Talking to strangers is easy if you have a purpose. That’s how salesmen and Jehovah’s Witnesses do it – how they march up to another person and brazenly annex their time. The social contract traditionally divides us from our fellow man, and so we go about our business keeping mainly to ourselves. But Miranda July’s Somebody app is designed to confer upon you a purpose: it makes talking to strangers your mission.
Somebody is a messaging service for which ordinary people are enlisted as the messengers – a sort of Uber for telegrams. You boot up the app, compose a brief note, and select a recipient, and then a nearby stranger will be recruited to deliver it. You can specify that the message be whispered, or shouted, or punctuated with a selfie or affectionate hug. Then it’s simply left to this makeshift courier to carry out his duty as planned. The walls that divide us are torn asunder. A stranger gets to be somebody.
Or at least that’s the idea. In practice those walls prove rather durable. Over the last week I’ve made about 85 attempts to convey a message to a friend across town, and every time my efforts failed – the messages invariably rejected by their would-be couriers, as the app flatly declares: “For reasons we may never know.” My little dispatch was hardly important: it was the “only hope” speech Princess Leia smuggles to Obi-Wan via R2D2 in Star Wars, my idea of a joke. Nevertheless. If Leia could get the message from her Rebel ship to Tatooine you’d think I could send mine a few blocks uptown.
I soon decided to take a more active role in the delivery process. If all these nobodies were afraid to be somebody, I reasoned, I’d step in and do the work myself. I opened the app to the “floating” window – a sort of messaging limbo where undelivered correspondence awaits a gallant volunteer. Coolly browsing the stack for a missive worth undertaking, I spotted a nice note of apology that had been languishing for several days, and decided to accept responsibility for it. The young recipient was only a few hundred meters away. But as I started out the door, idly picturing the outpouring of gratitude that was sure to be my reward, my app spat up an alarming notification: the recipient had declined the message.
And so it continued to go. Time and again I plucked an intriguing message from the virtual mailroom only to be thwarted before I even set off. Veronica apparently didn’t want to hear that Billy missed her terribly. Nathan couldn’t be bothered to know that Kristen thought his smile was infectious. But of course it wasn’t the message that was disagreeable to these people – it was the method of communication. So averse were this lot to being confronted in the street by a stranger that they refused even to let another person take all the risk and do all the work. Maybe it easy to talk to a stranger with a purpose. But that doesn’t mean the strangers want to talk to you.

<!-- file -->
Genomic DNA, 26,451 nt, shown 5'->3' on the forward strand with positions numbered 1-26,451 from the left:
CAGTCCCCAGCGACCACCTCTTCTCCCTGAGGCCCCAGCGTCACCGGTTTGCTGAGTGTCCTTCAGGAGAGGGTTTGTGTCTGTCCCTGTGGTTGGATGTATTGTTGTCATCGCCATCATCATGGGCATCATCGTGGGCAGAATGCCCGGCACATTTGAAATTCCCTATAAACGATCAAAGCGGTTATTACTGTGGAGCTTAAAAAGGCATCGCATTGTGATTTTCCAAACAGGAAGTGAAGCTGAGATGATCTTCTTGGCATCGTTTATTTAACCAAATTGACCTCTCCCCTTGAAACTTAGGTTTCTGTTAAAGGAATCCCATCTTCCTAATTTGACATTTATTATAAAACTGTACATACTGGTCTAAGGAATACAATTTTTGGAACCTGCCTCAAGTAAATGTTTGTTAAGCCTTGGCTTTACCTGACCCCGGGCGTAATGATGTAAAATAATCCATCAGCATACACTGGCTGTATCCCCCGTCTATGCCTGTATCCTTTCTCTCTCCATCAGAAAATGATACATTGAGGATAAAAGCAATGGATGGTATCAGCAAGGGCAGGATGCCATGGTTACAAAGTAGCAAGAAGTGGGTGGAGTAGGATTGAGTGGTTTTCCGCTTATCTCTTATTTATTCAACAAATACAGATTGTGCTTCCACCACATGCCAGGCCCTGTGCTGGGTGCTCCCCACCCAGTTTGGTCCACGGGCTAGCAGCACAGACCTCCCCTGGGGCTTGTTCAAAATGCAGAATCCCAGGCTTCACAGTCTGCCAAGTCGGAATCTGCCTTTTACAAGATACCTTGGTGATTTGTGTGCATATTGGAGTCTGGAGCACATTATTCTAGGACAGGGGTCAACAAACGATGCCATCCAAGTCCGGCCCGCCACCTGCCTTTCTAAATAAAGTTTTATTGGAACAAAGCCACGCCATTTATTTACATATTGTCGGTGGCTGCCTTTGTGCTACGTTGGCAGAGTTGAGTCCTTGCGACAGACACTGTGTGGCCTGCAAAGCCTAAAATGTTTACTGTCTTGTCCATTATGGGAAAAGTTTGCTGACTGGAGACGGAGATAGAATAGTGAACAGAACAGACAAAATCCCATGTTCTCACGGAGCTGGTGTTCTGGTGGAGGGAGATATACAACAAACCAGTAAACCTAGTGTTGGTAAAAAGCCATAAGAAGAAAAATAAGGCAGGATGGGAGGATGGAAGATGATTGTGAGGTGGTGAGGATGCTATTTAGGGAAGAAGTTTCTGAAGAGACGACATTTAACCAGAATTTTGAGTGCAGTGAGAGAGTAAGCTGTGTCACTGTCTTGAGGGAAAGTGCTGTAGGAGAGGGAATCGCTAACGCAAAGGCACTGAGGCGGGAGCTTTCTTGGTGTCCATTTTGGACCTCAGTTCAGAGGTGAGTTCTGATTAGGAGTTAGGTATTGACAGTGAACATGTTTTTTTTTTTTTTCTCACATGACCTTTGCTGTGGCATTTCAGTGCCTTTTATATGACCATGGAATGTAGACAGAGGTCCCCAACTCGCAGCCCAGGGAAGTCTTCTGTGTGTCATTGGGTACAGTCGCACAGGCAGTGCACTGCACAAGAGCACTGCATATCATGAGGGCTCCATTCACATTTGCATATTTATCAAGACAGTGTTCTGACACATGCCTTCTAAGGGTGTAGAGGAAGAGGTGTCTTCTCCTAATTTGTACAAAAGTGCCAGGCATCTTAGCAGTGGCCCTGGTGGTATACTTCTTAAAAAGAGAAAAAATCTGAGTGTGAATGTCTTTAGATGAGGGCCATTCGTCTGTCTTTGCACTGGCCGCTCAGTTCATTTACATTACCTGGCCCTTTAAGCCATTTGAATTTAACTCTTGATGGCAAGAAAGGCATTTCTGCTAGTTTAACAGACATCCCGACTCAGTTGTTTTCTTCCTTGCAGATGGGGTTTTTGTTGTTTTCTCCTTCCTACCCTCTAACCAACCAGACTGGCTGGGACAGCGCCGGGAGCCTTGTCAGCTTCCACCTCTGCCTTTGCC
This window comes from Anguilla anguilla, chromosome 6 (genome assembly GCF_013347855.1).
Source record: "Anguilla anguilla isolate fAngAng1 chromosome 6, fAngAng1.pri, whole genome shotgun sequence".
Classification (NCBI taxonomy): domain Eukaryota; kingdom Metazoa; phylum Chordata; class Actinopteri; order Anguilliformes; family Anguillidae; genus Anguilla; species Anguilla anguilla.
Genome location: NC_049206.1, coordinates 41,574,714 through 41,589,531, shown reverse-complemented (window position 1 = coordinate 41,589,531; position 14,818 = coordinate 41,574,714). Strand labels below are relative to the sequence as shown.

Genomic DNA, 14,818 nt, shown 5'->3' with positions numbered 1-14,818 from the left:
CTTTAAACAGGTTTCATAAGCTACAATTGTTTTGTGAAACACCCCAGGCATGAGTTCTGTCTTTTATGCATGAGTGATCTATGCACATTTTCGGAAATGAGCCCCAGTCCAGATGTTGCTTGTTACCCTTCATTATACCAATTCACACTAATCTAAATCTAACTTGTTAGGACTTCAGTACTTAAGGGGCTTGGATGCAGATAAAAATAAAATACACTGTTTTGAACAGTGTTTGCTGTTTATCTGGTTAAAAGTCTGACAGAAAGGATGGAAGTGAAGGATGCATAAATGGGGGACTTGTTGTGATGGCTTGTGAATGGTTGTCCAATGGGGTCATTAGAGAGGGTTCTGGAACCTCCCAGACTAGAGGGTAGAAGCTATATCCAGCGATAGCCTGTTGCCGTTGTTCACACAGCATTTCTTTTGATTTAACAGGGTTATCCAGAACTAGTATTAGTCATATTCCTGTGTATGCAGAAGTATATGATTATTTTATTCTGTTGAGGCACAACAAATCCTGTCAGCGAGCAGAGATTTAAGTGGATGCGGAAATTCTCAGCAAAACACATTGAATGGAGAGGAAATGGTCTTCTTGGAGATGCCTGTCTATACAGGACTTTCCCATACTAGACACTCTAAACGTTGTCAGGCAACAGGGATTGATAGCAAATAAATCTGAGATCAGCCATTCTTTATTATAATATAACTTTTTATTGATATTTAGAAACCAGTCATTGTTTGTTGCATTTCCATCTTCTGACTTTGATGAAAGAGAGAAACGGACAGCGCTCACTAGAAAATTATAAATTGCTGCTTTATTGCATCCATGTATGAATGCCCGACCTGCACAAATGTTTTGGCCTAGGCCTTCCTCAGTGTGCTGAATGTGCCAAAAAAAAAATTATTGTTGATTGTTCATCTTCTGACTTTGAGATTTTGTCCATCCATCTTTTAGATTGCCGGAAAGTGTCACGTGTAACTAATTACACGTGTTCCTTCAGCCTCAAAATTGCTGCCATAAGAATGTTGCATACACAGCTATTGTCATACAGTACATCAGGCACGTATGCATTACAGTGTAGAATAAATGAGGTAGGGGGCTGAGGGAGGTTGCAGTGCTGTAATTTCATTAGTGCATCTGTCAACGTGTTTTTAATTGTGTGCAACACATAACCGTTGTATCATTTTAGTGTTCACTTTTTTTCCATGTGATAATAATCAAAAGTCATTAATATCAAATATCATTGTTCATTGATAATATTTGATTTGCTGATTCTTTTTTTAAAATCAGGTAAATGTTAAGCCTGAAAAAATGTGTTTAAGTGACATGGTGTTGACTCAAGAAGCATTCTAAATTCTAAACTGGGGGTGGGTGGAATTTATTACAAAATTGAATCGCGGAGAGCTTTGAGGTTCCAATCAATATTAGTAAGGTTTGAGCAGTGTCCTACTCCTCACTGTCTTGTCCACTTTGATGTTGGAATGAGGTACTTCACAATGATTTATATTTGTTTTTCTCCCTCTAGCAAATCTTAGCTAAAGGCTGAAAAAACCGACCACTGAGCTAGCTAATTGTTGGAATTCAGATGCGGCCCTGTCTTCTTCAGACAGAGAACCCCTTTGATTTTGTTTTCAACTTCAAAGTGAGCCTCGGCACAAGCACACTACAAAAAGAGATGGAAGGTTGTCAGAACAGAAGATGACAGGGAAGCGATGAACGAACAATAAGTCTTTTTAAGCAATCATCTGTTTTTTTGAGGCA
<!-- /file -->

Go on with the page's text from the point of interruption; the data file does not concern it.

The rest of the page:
At last I resigned myself to the only remaining position: I became a recipient. I asked a friend, somewhat convolutedly, to see if they could send a message my way – I’d sit on a bench outside my apartment reading for a few hours, eager to be approached. Incredibly, a Somebody accepted: a good sport named Tyler was willing to find me and give me the note. I sat impatiently as my friend texted me periodic updates: Tyler was nearly there, she reported, according to the app’s built-in map.
In the distance I saw a young man walking a bicycle and staring intently at his phone, occasionally looking up and around as if on a hunt for something. This, I thought, must be my messenger. But Tyler couldn’t find me. Too far to shout or wave, and not wanting to spoil the integrity of the system, I sat hopeful that my courier would home in. Then it happened: Tyler abandoned his mission and went home.
After a week of near-constant effort this was as close to a delivered message as I could get. I didn’t speak to a stranger and a stranger didn’t speak to me. It’s much more difficult than you’d think to be somebody.